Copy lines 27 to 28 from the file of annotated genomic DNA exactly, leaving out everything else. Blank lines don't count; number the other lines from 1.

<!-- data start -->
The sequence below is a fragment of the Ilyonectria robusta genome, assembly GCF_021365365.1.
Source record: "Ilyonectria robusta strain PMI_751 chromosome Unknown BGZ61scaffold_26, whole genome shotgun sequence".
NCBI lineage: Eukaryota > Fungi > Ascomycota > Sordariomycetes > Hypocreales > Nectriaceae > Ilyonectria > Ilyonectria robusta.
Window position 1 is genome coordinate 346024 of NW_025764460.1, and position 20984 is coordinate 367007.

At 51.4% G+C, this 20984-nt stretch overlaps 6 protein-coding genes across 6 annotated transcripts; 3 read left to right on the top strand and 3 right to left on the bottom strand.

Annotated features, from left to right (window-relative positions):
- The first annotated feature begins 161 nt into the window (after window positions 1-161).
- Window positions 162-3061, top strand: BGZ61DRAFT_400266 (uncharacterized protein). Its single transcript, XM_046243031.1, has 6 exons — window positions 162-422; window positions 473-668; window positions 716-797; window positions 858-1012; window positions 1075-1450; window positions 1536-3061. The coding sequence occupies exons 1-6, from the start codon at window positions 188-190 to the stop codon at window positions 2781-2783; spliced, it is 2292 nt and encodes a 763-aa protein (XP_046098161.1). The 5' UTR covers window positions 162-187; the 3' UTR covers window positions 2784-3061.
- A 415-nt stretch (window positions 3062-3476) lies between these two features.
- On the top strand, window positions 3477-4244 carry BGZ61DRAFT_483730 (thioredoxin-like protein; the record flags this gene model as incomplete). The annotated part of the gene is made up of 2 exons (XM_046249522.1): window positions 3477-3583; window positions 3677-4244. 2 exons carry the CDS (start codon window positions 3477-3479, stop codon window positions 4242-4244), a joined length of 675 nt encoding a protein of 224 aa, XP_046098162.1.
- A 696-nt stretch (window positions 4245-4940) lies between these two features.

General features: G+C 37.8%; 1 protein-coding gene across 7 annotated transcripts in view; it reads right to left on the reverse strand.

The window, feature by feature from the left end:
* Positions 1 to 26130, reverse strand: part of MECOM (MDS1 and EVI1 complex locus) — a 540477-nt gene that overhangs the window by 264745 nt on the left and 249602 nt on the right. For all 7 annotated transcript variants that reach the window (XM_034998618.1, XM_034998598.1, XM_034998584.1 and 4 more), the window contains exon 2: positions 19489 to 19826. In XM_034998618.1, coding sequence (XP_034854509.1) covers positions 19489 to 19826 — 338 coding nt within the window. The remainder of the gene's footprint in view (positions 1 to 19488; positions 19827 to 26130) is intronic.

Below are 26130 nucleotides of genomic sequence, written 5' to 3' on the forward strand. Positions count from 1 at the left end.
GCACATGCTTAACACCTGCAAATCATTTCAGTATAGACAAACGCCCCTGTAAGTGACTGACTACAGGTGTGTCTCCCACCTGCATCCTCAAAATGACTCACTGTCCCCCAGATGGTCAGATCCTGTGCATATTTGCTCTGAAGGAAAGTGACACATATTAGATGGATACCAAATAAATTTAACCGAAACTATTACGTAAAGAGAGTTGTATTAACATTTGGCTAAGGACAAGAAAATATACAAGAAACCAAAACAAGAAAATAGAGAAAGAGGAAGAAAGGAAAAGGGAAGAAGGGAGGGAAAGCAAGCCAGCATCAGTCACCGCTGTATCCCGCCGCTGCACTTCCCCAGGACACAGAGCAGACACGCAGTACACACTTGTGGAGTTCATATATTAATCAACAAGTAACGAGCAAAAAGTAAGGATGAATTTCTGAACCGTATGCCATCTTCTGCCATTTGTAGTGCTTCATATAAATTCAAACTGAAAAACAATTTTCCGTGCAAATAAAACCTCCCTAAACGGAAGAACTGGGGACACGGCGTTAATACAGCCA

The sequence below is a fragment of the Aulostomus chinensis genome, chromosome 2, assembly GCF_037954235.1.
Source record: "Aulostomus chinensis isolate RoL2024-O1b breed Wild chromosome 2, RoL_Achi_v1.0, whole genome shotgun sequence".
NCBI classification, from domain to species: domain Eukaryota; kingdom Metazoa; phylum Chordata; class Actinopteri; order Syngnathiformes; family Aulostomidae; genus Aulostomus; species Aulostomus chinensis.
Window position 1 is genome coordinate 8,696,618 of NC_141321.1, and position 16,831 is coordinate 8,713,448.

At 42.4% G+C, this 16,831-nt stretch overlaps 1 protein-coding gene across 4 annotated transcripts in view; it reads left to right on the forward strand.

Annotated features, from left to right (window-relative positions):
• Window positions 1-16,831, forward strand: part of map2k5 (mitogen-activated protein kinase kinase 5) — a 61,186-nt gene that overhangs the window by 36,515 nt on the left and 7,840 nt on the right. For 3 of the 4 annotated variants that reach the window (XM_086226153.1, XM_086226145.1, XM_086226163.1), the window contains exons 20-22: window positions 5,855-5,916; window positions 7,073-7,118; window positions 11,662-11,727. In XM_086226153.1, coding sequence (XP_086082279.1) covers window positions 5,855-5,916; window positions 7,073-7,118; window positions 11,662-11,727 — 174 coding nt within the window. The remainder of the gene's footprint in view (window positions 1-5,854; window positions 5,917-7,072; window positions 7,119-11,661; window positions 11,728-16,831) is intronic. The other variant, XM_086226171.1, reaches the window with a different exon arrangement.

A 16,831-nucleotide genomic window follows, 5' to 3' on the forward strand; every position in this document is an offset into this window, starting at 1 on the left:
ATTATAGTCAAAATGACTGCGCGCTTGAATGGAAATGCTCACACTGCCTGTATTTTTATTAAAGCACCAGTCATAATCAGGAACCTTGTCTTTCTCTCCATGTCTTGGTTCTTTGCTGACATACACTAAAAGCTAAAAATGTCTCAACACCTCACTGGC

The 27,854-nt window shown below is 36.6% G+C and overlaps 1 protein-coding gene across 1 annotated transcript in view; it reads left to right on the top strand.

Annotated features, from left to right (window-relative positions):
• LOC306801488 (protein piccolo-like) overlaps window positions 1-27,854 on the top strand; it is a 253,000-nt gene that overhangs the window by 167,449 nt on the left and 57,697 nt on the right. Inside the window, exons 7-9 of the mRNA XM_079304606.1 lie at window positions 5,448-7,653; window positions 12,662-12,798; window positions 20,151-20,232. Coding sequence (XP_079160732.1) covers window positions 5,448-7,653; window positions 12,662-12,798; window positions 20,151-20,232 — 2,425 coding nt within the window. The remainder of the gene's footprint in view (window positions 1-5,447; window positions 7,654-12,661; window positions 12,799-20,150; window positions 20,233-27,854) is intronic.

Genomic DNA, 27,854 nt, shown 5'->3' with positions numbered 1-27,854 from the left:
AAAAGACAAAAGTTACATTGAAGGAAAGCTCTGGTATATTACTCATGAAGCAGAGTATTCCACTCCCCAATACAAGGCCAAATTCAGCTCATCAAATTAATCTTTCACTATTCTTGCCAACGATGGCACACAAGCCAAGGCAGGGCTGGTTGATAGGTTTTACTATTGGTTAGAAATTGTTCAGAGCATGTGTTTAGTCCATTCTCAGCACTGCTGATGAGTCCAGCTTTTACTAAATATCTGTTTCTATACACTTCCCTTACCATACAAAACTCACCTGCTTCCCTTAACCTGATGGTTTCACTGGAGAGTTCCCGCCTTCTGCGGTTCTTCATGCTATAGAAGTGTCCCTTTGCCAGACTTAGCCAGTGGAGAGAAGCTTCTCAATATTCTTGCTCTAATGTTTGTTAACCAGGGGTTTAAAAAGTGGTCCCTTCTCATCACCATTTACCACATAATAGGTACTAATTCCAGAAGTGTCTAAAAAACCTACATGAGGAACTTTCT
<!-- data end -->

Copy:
Annotated features, from left to right (window-relative positions):
• LOC306801488 (protein piccolo-like) overlaps window positions 1-27,854 on the top strand; it is a 253,000-nt gene that overhangs the window by 167,449 nt on the left and 57,697 nt on the right. Inside the window, exons 7-9 of the mRNA XM_079304606.1 lie at window positions 5,448-7,653; window positions 12,662-12,798; window positions 20,151-20,232. Coding sequence (XP_079160732.1) covers window positions 5,448-7,653; window positions 12,662-12,798; window positions 20,151-20,232 — 2,425 coding nt within the window. The remainder of the gene's footprint in view (window positions 1-5,447; window positions 7,654-12,661; window positions 12,799-20,150; window positions 20,233-27,854) is intronic.